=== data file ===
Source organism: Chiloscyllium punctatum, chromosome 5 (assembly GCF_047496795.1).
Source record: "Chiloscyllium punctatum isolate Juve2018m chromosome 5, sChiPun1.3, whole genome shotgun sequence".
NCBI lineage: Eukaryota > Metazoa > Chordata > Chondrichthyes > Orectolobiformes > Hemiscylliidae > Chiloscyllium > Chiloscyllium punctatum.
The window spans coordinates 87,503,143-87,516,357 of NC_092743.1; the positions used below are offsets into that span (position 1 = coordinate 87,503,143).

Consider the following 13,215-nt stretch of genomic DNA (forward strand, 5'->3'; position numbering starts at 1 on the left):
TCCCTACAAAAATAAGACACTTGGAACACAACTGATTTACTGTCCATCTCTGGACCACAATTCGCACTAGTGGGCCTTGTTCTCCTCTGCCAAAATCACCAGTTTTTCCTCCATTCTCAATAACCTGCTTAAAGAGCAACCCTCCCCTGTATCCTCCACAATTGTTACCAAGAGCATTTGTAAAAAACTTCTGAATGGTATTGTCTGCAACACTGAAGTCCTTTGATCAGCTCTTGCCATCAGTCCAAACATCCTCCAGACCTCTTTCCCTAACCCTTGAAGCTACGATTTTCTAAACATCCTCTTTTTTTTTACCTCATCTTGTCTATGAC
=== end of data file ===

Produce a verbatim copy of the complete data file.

Source organism: Chiloscyllium punctatum, chromosome 5 (assembly GCF_047496795.1).
Source record: "Chiloscyllium punctatum isolate Juve2018m chromosome 5, sChiPun1.3, whole genome shotgun sequence".
NCBI lineage: Eukaryota > Metazoa > Chordata > Chondrichthyes > Orectolobiformes > Hemiscylliidae > Chiloscyllium > Chiloscyllium punctatum.
The window spans coordinates 87,503,143-87,516,357 of NC_092743.1; the positions used below are offsets into that span (position 1 = coordinate 87,503,143).

Consider the following 13,215-nt stretch of genomic DNA (forward strand, 5'->3'; position numbering starts at 1 on the left):
TCCCTACAAAAATAAGACACTTGGAACACAACTGATTTACTGTCCATCTCTGGACCACAATTCGCACTAGTGGGCCTTGTTCTCCTCTGCCAAAATCACCAGTTTTTCCTCCATTCTCAATAACCTGCTTAAAGAGCAACCCTCCCCTGTATCCTCCACAATTGTTACCAAGAGCATTTGTAAAAAACTTCTGAATGGTATTGTCTGCAACACTGAAGTCCTTTGATCAGCTCTTGCCATCAGTCCAAACATCCTCCAGACCTCTTTCCCTAACCCTTGAAGCTACGATTTTCTAAACATCCTCTTTTTTTTTACCTCATCTTGTCTATGAC